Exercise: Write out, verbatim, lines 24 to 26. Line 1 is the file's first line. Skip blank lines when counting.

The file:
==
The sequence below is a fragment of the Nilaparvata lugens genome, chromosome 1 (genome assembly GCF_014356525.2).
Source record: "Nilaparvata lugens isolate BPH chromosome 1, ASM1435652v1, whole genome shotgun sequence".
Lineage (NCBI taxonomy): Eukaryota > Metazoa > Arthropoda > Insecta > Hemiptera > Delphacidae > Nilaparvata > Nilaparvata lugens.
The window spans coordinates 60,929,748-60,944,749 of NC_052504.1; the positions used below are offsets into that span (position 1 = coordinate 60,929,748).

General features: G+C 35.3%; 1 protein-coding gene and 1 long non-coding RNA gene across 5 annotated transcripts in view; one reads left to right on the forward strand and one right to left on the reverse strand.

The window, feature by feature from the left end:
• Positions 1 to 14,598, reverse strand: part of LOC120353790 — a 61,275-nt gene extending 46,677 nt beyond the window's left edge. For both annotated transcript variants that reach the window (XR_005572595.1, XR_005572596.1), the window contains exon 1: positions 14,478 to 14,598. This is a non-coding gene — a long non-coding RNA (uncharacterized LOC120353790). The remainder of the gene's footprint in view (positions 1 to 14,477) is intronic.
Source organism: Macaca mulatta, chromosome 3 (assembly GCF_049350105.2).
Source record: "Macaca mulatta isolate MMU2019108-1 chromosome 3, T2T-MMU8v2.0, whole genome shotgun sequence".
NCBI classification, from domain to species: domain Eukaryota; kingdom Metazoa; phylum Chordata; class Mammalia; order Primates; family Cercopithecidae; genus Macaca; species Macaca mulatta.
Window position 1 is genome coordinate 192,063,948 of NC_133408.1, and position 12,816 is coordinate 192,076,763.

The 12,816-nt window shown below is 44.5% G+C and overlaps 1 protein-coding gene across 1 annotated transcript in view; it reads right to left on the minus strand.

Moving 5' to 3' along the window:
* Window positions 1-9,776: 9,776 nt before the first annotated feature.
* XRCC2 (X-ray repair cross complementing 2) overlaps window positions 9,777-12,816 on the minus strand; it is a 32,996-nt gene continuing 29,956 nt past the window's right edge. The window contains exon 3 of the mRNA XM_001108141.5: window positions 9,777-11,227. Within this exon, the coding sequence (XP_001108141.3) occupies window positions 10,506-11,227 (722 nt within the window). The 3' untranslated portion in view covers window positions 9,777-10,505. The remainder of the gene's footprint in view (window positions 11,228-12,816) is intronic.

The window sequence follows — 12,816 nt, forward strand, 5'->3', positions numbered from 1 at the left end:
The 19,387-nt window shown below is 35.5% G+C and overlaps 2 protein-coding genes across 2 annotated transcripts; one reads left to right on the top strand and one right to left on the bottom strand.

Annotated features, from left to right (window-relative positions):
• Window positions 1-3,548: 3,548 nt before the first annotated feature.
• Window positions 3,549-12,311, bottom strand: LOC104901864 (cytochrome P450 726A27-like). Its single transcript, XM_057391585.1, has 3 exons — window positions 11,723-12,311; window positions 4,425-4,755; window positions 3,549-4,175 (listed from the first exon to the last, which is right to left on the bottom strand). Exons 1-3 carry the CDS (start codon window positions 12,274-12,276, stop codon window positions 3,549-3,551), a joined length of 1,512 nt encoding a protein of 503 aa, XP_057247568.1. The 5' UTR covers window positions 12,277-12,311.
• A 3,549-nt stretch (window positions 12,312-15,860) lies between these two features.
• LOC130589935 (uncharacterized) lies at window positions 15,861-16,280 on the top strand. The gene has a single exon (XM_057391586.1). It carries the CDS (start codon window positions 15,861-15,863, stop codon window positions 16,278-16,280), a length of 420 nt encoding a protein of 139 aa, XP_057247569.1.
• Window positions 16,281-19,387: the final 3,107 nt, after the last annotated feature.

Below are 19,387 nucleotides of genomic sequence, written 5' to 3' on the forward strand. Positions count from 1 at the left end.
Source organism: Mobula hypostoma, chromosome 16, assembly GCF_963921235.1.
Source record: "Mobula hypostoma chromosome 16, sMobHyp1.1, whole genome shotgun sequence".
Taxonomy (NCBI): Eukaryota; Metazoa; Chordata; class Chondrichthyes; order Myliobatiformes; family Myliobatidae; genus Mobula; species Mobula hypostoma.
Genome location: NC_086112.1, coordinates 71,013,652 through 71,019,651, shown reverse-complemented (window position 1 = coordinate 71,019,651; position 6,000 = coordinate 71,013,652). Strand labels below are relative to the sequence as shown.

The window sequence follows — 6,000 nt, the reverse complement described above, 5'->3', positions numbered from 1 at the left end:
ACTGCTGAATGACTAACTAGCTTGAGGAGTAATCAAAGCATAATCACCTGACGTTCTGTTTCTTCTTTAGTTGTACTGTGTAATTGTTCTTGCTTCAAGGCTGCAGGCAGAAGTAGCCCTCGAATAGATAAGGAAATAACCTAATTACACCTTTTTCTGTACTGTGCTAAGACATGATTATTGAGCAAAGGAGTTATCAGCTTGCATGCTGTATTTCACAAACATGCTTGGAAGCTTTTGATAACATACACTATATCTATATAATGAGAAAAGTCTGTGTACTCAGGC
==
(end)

Below are 19,387 nucleotides of genomic sequence, written 5' to 3' on the forward strand. Positions count from 1 at the left end.
Source organism: Mobula hypostoma, chromosome 16, assembly GCF_963921235.1.
Source record: "Mobula hypostoma chromosome 16, sMobHyp1.1, whole genome shotgun sequence".